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Moving to digital banking – with API first

Digital business presents real challenges and opportunities for financial services organisations, but where to start? The obvious place is the mobile channel with an omnichannel approach and breaking traditional channel silos.

However, focusing on the 'access to services' does not solve the challenge of creating innovative services: pushing traditional services, even with great omnichannel access, is not enough! To be a true digital leader, it’s all about bringing it all together and leading with innovation.

Let’s look at what this means in practice.

How about a personalised loan on the fly?

Long standing customer Anna is visiting an area with a view to buying a house -- she’s looking to make her first property purchase. As she wanders down a much loved road and finds a house for sale, she asks herself, ‘Is that dream possible? What would that cost me?’ Anna doesn’t want to visit the web and identify which product might work for her or make an appointment in a faraway branch, she wants to know now.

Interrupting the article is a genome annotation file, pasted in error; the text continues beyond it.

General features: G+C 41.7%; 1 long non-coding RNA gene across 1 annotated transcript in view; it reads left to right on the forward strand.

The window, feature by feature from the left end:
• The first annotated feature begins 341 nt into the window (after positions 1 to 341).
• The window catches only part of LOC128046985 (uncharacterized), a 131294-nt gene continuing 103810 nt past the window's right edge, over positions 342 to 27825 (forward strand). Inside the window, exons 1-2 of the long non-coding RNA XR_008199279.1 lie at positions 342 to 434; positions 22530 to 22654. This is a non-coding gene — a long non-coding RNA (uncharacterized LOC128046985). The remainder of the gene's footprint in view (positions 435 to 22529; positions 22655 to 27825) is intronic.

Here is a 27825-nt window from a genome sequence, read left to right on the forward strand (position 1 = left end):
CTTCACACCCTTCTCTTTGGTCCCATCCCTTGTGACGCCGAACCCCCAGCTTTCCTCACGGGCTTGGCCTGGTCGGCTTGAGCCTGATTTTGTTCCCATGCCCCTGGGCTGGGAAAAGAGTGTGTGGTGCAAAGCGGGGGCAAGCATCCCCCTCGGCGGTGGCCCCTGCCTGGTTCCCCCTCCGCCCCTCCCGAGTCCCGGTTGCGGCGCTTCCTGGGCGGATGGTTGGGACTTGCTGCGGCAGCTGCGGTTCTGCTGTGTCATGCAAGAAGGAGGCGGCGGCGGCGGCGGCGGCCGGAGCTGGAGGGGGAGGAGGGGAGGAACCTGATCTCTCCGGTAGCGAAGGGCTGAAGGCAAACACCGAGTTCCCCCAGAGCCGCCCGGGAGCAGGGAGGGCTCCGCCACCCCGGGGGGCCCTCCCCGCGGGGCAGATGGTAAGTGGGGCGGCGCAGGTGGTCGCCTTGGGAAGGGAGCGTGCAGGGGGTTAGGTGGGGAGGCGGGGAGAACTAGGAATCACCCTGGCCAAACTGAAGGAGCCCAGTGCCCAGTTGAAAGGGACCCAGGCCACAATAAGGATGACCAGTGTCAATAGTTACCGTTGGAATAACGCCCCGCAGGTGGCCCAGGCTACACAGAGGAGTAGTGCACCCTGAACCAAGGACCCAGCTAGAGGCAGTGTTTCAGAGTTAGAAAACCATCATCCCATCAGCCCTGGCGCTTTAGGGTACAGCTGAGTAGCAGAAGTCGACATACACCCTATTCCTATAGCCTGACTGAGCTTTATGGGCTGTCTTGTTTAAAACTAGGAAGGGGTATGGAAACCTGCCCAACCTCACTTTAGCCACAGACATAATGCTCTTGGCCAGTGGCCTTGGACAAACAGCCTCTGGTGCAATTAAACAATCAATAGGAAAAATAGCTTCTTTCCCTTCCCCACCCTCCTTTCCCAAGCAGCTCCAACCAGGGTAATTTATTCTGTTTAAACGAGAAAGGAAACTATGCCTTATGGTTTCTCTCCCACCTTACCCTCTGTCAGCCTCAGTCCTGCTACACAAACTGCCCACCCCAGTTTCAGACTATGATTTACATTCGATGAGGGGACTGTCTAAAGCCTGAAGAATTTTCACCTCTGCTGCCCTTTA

If her trusted bank gets the context information such as the local real estate cost at that moment, they can cross them with all the information about income and spending habits Anna has and they can make a fit-for-purpose personalised offer before she reaches the end of the road.

With this 'simple' case, what are we learning?

Nurture all channels

So the first imperative is an omnichannel strategy. Today customer interactions must happen consistently across a wide variety of channels, each with their own distinctive nuances – these include: mobile, website, call centres, branches, and ATMs. Customer interactions can start anywhere. Today, many start on a mobile app, such as in the above case, but customers may move to the web site or visit a branch to continue or complete the process. To ensure that customer interactions are effective, generating positive outcomes, all channels must offer integrated and consistent service levels. Channels need to be seamless - an interaction through one channel needs to be visible and accessible in all others. With an API strategy, banks can create the points of openness, ensuring consistency across channels, whilst also fulfilling security and compliance requirements.